Baby tiger sharks aren’t only eating seafood — they’re also chowing down on songbirds, scientists have found.
In a paper published Tuesday in the journal Ecology, scientists revealed that even though tiger sharks are known for a wide variety of cuisine including fish, sea snakes and sea turtles, juvenile tiger sharks also somewhat regularly eat typical “backyard” birds such as sparrows, woodpeckers and doves.
“Tiger sharks will see an easy meal and snatch it up, but I was surprised to learn that the sharks were eating songbirds — I assumed that they’d be seabirds,” Kevin Feldheim, a researcher at Chicago’s Field Museum and a co-author of the study, said in a news release.
In the process of their research on the diets of young tiger sharks, scientists found that of the 105 sharks they analyzed, 41 had bird remains in their stomachs.
To conduct the study from 2010 to 2018, lead author Marcus Drymon of Mississippi State University and his colleagues caught the 3-foot sharks, pumped their stomachs and analyzed the contents. The sharks were released unharmed after their stomachs were pumped, according to the release.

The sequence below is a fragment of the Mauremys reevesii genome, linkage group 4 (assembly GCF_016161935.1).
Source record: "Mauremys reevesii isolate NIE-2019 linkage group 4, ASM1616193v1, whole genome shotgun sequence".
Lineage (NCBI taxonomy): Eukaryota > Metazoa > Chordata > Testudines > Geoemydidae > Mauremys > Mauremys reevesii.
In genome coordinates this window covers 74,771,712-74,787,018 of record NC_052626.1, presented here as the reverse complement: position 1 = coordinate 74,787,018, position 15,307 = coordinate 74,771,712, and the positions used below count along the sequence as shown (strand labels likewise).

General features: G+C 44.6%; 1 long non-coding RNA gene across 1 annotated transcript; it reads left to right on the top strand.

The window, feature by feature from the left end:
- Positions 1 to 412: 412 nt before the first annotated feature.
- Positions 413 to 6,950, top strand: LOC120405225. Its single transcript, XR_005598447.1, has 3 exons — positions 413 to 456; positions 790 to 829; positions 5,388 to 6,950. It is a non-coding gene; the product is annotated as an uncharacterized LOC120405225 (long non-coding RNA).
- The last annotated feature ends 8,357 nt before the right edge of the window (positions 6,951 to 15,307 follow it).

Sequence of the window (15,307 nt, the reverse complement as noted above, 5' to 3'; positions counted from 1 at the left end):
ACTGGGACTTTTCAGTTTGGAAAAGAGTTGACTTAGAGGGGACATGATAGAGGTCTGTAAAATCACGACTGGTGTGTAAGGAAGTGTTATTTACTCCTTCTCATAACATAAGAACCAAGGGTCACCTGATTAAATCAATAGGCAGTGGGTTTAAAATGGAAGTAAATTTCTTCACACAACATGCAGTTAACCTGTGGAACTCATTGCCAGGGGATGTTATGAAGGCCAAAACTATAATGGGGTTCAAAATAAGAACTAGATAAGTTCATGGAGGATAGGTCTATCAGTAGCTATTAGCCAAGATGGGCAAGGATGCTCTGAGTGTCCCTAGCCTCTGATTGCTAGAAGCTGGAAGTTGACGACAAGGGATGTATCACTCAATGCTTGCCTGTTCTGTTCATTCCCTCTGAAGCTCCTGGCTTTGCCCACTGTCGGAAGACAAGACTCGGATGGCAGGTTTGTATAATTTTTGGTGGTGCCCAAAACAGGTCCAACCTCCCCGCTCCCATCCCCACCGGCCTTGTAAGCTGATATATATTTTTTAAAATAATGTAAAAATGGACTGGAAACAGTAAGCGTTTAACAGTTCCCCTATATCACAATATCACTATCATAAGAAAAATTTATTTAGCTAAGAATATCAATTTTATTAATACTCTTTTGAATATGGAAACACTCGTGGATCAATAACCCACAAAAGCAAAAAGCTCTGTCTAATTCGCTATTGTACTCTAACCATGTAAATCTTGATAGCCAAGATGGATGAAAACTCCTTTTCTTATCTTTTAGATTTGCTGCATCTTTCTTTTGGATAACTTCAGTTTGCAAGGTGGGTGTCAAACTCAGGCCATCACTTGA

Among the contents of the sharks’ stomachs were partially digested birds. To figure out what kind of birds they were, scientists sent the remains to have their DNA analyzed at the Field Museum’s Pritzker Laboratory for Molecular Systematics and Evolution, where Feldheim led the analysis.
“None of them were seagulls, pelicans, cormorants, or any kind of marine bird,” Drymon said. “They were all terrestrial birds,” he added, in reference to birds that live primarily on land.
The sharks Drymon and his colleagues studied were in the Gulf of Mexico during migration season, which is what brought the land birds over the water.
“In every instance, the timing of the tiger shark eating the bird coincided with the peak sighting for that species of bird off our coast,” Drymon explained.
“The tiger sharks scavenge on songbirds that have trouble flying over the ocean,” Feldheim said. “During migration, they’re already worn out, and then they get tired or fall into the ocean during a storm.”
Feldheim added that these land birds also might be easier for tiger sharks to eat because they don’t handle themselves as well in and around water as seabirds do.
Scientists say the findings of the study help them better understand tiger sharks in order to protect them. Feldheim also said the study shows how important DNA databases are to scientific research.
“It shows us how much more we can still learn about sharks in general and what DNA can tell us that observation can’t,” Feldheim said.